Last updated on June 2007

Repetitive Behavior Disorders in People With Severe Mental Retardation

Brief description of study

Repetitive behavior disorders are prevalent among people with severe mental retardation. These disorders can interfere significantly with an individual’s daily functions. This trial is part of a long-term project that has studied the biologic basis of and possible treatments for repetitive behavior disorders. The trial will evaluate the effectiveness of two medications, a selective serotonin reuptake inhibitor (SSRI) and an atypical antipsychotic, in treating repetitive behavior disorders in people with mental retardation.

Detailed Study Description

Abnormal repetitive behaviors (odd or inappropriate movements, self-injury, and compulsions) are among the aberrant behaviors exhibited by individuals with mental retardation. However, little is known about their pathobiology and treatments are largely unconfirmed by controlled trials. For example, few controlled studies have examined the efficacy of pharmacological treatment of abnormal repetitive behavior in individuals with mental retardation. This trial is part of a larger project designed to elucidate the neurobiological bases of repetitive behavior disorders and to develop rational, safe, and effective pharmacological treatments. Thus far, the project has established a pathophysiological basis for stereotyped behavior disorder, demonstrated the role of central dopamine deficiency in stereotyped behavior disorder, and provided evidence of the efficacy of both 5-HT uptake inhibitors and atypical antipsychotics in treating stereotyped behaviors. There is currently little information to guide the clinician in deciding which drug class may be more effective for which abnormal repetitive behaviors and for which individuals. Moreover, little work has attempted to identify variables that may predict differential treatment response. This trial will assess the relative efficacy of an SSRI and an atypical antipsychotic across multiple categories of abnormal repetitive behaviors.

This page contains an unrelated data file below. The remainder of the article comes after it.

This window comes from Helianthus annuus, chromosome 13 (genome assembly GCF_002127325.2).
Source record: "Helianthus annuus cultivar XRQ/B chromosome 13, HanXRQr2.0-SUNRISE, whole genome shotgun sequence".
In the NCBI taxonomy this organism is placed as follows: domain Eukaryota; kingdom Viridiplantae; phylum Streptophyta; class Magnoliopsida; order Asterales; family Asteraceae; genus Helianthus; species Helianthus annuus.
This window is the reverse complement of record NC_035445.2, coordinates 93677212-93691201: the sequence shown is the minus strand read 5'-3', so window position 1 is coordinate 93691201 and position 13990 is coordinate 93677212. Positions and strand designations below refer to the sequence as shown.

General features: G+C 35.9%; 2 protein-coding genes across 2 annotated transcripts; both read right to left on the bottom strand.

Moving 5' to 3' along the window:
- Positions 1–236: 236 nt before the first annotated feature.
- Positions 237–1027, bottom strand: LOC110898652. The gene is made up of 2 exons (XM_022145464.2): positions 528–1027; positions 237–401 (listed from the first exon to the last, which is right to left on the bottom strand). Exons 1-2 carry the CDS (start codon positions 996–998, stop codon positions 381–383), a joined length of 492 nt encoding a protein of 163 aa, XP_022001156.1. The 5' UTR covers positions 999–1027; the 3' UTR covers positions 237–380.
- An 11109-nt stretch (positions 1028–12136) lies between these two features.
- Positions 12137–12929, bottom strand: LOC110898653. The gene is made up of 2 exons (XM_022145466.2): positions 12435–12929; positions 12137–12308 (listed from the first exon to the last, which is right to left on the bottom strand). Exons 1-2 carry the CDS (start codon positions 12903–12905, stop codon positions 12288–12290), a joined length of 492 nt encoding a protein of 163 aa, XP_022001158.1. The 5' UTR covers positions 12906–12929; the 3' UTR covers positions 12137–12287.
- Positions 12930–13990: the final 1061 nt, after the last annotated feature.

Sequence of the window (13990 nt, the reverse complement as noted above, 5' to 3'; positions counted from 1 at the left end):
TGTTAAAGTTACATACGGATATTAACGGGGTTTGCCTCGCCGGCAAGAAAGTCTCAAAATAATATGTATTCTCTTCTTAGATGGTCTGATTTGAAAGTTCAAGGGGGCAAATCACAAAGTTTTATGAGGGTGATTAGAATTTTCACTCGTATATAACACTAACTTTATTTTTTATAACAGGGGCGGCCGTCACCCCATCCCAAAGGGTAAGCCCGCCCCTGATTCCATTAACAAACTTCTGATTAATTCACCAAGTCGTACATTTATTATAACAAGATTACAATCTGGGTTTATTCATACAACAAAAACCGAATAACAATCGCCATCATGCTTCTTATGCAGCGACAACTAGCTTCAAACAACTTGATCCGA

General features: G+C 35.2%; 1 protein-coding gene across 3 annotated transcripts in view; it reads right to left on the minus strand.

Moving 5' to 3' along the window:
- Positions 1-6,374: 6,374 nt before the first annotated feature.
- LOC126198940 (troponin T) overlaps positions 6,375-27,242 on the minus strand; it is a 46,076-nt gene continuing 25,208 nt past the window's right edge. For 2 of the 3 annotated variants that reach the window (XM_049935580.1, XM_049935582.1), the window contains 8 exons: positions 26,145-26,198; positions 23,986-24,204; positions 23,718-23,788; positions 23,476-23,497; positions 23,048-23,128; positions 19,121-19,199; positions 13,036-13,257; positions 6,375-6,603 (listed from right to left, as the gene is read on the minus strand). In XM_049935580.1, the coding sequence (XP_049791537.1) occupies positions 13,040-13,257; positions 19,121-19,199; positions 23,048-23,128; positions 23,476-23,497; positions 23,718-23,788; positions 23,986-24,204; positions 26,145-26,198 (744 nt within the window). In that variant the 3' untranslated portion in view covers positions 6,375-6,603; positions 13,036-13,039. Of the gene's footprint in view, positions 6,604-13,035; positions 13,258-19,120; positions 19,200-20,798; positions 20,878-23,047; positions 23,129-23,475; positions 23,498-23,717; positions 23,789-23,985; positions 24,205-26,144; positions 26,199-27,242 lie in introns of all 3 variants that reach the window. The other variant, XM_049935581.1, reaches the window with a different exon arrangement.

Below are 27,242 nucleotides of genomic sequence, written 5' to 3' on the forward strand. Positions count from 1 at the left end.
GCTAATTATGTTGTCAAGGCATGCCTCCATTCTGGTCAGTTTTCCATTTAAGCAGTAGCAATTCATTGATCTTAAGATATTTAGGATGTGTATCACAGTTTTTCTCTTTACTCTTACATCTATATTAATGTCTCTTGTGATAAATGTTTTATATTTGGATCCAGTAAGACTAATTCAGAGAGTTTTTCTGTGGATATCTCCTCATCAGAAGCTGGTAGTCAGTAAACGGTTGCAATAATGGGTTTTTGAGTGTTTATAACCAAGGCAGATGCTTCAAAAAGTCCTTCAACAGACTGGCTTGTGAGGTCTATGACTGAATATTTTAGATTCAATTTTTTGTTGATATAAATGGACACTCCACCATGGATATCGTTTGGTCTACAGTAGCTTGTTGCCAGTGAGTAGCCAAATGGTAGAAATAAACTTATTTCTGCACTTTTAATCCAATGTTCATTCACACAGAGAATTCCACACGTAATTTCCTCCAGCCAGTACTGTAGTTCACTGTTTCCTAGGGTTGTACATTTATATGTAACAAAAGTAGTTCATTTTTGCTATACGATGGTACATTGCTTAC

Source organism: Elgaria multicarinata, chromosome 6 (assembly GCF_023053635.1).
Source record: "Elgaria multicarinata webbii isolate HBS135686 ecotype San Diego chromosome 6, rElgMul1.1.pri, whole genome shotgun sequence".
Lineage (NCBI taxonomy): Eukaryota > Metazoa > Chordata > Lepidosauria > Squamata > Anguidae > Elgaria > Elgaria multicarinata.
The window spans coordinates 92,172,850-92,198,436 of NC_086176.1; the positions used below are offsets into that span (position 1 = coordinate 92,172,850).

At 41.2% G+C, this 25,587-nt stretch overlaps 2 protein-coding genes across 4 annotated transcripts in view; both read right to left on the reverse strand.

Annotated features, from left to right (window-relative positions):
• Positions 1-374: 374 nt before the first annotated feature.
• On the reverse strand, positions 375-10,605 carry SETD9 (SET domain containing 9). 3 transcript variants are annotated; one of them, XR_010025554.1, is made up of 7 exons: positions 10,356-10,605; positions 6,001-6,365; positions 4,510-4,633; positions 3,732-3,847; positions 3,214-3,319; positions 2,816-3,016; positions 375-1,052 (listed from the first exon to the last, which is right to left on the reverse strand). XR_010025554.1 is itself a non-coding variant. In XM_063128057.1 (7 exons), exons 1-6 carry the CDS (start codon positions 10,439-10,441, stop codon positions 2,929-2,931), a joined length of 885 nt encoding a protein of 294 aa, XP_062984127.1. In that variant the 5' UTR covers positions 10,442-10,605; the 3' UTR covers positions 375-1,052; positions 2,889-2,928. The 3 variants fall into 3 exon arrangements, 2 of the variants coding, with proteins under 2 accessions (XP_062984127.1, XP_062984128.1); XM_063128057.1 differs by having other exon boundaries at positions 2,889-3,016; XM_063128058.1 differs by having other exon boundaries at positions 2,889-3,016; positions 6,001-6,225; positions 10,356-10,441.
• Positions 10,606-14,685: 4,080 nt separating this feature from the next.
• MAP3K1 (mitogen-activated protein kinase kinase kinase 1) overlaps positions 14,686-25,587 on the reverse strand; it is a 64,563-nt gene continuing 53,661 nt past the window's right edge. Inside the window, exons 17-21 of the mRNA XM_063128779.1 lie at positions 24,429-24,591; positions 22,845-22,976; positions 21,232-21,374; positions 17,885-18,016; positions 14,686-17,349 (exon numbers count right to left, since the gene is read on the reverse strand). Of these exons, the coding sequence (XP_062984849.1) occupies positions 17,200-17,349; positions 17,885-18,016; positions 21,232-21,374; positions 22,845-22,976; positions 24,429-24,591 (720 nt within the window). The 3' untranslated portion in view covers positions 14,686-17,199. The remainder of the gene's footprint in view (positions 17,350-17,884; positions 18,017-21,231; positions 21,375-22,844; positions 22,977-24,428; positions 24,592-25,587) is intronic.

Clinical Study Identifier: NCT00491478

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Western Carolina Center

Morganton, NC United States
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Department of Psychiatry

Gainesville, FL United States
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